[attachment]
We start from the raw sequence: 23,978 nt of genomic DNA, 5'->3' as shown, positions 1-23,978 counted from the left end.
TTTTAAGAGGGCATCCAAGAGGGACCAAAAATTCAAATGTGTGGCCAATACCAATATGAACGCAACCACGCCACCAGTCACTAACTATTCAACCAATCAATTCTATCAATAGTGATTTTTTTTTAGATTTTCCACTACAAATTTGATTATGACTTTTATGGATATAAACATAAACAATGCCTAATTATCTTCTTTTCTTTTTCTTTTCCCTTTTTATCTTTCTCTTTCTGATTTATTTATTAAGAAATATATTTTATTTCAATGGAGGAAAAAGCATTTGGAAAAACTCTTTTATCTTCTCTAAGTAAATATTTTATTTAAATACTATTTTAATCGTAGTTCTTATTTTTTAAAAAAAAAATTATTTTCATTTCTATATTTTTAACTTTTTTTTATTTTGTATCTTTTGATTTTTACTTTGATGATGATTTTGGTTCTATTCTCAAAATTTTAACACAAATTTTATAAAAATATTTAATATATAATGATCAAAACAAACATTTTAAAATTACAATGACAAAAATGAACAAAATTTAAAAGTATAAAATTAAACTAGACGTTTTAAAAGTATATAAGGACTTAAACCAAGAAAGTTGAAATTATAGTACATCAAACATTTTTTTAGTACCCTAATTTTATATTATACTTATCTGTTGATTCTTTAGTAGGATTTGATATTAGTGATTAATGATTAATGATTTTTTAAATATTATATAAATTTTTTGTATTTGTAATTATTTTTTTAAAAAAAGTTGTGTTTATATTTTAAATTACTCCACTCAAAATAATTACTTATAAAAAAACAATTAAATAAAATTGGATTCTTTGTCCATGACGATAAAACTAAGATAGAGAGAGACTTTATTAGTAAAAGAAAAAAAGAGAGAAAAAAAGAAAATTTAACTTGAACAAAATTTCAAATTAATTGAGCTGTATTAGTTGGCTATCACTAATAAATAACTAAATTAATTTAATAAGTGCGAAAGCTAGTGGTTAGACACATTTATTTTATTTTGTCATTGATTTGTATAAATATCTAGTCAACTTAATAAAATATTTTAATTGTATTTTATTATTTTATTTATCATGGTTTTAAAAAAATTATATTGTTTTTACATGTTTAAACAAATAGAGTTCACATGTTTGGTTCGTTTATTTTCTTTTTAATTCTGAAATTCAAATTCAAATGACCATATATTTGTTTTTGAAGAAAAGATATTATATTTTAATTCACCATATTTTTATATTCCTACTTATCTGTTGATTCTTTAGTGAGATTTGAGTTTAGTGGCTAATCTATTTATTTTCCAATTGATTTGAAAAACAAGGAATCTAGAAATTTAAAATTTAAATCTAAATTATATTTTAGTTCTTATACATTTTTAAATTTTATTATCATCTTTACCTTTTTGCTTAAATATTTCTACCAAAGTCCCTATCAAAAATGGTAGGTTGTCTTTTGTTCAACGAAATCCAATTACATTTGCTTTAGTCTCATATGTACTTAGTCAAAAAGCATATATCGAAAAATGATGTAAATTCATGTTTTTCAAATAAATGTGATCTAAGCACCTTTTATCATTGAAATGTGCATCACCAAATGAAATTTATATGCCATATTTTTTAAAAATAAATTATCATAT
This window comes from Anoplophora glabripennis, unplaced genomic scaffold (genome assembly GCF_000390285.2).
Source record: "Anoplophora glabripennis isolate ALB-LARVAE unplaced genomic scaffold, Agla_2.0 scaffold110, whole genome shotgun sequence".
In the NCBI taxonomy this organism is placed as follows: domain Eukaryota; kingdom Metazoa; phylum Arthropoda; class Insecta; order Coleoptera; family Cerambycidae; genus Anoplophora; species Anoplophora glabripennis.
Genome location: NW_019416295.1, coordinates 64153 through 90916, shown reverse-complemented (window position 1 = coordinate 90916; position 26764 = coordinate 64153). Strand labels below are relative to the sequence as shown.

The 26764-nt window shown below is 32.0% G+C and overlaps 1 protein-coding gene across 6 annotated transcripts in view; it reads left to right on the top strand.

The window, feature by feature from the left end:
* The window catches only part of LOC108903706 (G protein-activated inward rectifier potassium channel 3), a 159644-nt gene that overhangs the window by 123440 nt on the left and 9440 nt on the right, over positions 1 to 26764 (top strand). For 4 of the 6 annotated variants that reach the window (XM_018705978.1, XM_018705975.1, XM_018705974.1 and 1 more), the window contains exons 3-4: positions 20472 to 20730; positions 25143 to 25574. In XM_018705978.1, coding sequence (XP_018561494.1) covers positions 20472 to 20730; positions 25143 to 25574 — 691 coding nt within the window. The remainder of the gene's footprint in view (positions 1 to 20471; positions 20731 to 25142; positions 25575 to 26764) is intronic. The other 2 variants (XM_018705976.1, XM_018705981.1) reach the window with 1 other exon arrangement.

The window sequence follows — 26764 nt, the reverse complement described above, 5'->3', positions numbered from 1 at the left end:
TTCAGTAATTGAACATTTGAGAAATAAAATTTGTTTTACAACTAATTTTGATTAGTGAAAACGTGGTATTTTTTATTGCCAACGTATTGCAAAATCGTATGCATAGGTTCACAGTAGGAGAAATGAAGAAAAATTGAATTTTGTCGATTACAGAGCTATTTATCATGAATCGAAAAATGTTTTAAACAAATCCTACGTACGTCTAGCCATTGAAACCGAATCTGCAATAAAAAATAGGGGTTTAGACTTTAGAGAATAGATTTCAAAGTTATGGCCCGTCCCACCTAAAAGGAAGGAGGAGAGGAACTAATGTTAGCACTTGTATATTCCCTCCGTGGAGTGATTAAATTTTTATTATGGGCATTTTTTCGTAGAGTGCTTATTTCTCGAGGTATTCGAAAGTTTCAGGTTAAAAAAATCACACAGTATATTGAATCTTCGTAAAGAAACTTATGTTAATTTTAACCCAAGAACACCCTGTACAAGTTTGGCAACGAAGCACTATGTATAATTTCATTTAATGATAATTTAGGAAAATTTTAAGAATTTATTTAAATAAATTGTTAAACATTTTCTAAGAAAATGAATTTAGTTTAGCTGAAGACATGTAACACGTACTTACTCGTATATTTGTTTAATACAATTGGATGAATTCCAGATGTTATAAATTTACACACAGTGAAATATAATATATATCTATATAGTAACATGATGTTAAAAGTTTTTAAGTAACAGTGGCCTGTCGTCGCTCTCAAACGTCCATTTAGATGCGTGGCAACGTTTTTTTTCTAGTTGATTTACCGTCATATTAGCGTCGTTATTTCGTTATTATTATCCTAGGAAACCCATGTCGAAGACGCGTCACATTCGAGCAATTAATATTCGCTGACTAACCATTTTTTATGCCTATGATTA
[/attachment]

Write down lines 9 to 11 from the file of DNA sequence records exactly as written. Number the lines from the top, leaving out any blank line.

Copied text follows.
* The window catches only part of LOC108903706 (G protein-activated inward rectifier potassium channel 3), a 159644-nt gene that overhangs the window by 123440 nt on the left and 9440 nt on the right, over positions 1 to 26764 (top strand). For 4 of the 6 annotated variants that reach the window (XM_018705978.1, XM_018705975.1, XM_018705974.1 and 1 more), the window contains exons 3-4: positions 20472 to 20730; positions 25143 to 25574. In XM_018705978.1, coding sequence (XP_018561494.1) covers positions 20472 to 20730; positions 25143 to 25574 — 691 coding nt within the window. The remainder of the gene's footprint in view (positions 1 to 20471; positions 20731 to 25142; positions 25575 to 26764) is intronic. The other 2 variants (XM_018705976.1, XM_018705981.1) reach the window with 1 other exon arrangement.

The window sequence follows — 26764 nt, the reverse complement described above, 5'->3', positions numbered from 1 at the left end:
TTCAGTAATTGAACATTTGAGAAATAAAATTTGTTTTACAACTAATTTTGATTAGTGAAAACGTGGTATTTTTTATTGCCAACGTATTGCAAAATCGTATGCATAGGTTCACAGTAGGAGAAATGAAGAAAAATTGAATTTTGTCGATTACAGAGCTATTTATCATGAATCGAAAAATGTTTTAAACAAATCCTACGTACGTCTAGCCATTGAAACCGAATCTGCAATAAAAAATAGGGGTTTAGACTTTAGAGAATAGATTTCAAAGTTATGGCCCGTCCCACCTAAAAGGAAGGAGGAGAGGAACTAATGTTAGCACTTGTATATTCCCTCCGTGGAGTGATTAAATTTTTATTATGGGCATTTTTTCGTAGAGTGCTTATTTCTCGAGGTATTCGAAAGTTTCAGGTTAAAAAAATCACACAGTATATTGAATCTTCGTAAAGAAACTTATGTTAATTTTAACCCAAGAACACCCTGTACAAGTTTGGCAACGAAGCACTATGTATAATTTCATTTAATGATAATTTAGGAAAATTTTAAGAATTTATTTAAATAAATTGTTAAACATTTTCTAAGAAAATGAATTTAGTTTAGCTGAAGACATGTAACACGTACTTACTCGTATATTTGTTTAATACAATTGGATGAATTCCAGATGTTATAAATTTACACACAGTGAAATATAATATATATCTATATAGTAACATGATGTTAAAAGTTTTTAAGTAACAGTGGCCTGTCGTCGCTCTCAAACGTCCATTTAGATGCGTGGCAACGTTTTTTTTCTAGTTGATTTACCGTCATATTAGCGTCGTTATTTCGTTATTATTATCCTAGGAAACCCATGTCGAAGACGCGTCACATTCGAGCAATTAATATTCGCTGACTAACCATTTTTTATGCCTATGATTA